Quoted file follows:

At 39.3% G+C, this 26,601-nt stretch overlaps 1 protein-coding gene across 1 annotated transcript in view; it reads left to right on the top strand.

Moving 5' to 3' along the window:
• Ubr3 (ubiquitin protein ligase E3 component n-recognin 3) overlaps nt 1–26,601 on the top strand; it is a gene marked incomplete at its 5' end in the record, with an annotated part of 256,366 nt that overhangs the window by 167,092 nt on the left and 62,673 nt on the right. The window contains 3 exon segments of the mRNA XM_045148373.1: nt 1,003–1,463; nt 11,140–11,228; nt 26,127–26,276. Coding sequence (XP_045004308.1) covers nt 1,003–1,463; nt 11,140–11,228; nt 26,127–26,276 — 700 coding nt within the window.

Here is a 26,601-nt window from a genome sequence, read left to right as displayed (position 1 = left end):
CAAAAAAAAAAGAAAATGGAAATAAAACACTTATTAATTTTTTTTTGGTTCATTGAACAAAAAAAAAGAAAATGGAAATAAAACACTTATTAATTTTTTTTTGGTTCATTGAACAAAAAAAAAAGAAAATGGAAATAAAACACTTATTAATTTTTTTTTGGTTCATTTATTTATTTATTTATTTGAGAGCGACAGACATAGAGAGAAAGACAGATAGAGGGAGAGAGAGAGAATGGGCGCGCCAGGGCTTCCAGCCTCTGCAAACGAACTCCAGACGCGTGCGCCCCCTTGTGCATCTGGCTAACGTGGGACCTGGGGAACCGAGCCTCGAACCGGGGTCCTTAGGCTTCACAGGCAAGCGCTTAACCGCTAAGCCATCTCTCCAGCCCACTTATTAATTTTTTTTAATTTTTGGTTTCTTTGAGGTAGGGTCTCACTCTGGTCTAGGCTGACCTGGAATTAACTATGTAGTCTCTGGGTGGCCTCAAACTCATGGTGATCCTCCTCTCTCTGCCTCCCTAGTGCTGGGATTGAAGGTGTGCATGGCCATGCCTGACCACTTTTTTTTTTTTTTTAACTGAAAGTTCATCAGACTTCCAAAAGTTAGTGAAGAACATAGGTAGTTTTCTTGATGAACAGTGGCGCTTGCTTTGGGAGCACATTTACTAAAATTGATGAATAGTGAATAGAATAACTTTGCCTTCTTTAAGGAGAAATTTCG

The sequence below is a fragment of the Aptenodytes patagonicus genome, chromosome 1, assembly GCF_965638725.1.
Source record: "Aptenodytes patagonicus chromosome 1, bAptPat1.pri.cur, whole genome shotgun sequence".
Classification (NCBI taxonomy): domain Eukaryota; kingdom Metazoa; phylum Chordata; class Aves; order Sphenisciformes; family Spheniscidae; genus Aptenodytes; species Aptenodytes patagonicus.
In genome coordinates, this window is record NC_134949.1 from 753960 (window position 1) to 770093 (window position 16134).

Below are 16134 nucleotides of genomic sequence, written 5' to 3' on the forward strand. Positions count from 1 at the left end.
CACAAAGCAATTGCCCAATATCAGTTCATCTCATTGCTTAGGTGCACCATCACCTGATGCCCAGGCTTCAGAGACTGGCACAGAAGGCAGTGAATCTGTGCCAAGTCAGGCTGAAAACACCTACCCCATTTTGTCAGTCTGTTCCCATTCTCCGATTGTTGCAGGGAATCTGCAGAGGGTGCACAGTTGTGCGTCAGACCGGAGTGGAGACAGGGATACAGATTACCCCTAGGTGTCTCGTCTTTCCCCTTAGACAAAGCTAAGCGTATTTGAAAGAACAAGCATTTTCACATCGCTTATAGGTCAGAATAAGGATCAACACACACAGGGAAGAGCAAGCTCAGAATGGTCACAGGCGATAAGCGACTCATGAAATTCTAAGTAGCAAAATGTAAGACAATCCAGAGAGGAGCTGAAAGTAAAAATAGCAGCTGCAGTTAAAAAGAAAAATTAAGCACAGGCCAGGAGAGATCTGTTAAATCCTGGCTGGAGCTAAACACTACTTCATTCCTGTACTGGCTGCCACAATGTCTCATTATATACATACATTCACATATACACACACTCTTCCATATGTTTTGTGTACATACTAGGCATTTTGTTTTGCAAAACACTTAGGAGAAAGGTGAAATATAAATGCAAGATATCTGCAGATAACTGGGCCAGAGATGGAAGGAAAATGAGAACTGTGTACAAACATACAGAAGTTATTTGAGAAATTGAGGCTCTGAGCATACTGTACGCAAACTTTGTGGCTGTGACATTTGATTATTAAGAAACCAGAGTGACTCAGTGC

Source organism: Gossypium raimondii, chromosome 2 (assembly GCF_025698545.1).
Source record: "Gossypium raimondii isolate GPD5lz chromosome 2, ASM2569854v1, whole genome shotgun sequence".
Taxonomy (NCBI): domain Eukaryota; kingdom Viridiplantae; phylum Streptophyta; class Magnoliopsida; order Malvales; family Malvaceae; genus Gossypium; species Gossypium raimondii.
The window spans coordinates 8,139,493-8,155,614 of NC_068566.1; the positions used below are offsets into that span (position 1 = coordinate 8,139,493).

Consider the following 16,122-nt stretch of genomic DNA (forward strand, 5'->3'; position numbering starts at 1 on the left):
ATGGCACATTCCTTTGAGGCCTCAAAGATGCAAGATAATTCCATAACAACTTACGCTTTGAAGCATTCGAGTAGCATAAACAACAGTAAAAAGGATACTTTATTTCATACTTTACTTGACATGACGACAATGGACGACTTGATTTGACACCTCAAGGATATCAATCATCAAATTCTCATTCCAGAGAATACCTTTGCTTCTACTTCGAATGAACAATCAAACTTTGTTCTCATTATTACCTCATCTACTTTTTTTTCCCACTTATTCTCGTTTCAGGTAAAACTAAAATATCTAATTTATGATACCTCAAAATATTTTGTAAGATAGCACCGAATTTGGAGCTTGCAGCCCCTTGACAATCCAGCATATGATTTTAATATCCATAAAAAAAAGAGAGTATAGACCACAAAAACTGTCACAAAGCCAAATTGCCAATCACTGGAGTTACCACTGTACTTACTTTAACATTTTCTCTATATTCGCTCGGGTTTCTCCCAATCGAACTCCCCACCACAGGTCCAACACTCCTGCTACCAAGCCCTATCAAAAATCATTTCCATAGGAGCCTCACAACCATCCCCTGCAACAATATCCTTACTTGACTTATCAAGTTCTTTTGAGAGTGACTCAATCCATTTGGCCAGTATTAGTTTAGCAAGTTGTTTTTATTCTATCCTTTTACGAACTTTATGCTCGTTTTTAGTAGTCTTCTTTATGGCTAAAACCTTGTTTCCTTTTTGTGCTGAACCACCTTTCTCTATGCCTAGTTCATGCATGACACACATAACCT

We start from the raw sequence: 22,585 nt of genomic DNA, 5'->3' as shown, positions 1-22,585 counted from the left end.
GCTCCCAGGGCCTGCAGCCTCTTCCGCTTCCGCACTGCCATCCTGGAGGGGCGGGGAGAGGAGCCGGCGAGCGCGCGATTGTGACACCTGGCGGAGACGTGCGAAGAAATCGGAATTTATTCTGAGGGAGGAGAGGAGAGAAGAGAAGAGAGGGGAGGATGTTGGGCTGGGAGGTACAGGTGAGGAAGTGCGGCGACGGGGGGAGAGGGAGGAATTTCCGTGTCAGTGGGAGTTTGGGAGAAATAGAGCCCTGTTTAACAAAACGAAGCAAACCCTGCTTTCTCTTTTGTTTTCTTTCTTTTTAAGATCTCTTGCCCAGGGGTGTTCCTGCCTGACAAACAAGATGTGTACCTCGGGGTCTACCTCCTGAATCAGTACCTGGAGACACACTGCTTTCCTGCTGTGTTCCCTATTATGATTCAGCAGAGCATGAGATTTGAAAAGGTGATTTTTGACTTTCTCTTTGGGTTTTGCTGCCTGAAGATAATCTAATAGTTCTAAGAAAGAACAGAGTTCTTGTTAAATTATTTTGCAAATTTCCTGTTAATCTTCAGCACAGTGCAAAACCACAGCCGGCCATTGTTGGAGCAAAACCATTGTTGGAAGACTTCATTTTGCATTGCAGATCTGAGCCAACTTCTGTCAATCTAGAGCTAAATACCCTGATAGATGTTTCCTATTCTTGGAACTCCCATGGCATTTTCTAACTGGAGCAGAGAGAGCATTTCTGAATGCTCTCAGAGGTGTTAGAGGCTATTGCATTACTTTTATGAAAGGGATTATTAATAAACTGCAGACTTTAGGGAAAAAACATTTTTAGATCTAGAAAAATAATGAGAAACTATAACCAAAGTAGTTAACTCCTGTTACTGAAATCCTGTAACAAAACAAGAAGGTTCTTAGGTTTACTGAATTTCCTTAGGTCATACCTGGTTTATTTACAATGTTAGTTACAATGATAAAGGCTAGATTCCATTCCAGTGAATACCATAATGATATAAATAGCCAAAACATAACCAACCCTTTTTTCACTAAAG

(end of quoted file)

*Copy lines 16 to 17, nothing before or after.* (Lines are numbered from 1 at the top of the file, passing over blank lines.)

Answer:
Consider the following 16,122-nt stretch of genomic DNA (forward strand, 5'->3'; position numbering starts at 1 on the left):
ATGGCACATTCCTTTGAGGCCTCAAAGATGCAAGATAATTCCATAACAACTTACGCTTTGAAGCATTCGAGTAGCATAAACAACAGTAAAAAGGATACTTTATTTCATACTTTACTTGACATGACGACAATGGACGACTTGATTTGACACCTCAAGGATATCAATCATCAAATTCTCATTCCAGAGAATACCTTTGCTTCTACTTCGAATGAACAATCAAACTTTGTTCTCATTATTACCTCATCTACTTTTTTTTCCCACTTATTCTCGTTTCAGGTAAAACTAAAATATCTAATTTATGATACCTCAAAATATTTTGTAAGATAGCACCGAATTTGGAGCTTGCAGCCCCTTGACAATCCAGCATATGATTTTAATATCCATAAAAAAAAGAGAGTATAGACCACAAAAACTGTCACAAAGCCAAATTGCCAATCACTGGAGTTACCACTGTACTTACTTTAACATTTTCTCTATATTCGCTCGGGTTTCTCCCAATCGAACTCCCCACCACAGGTCCAACACTCCTGCTACCAAGCCCTATCAAAAATCATTTCCATAGGAGCCTCACAACCATCCCCTGCAACAATATCCTTACTTGACTTATCAAGTTCTTTTGAGAGTGACTCAATCCATTTGGCCAGTATTAGTTTAGCAAGTTGTTTTTATTCTATCCTTTTACGAACTTTATGCTCGTTTTTAGTAGTCTTCTTTATGGCTAAAACCTTGTTTCCTTTTTGTGCTGAACCACCTTTCTCTATGCCTAGTTCATGCATGACACACATAACCT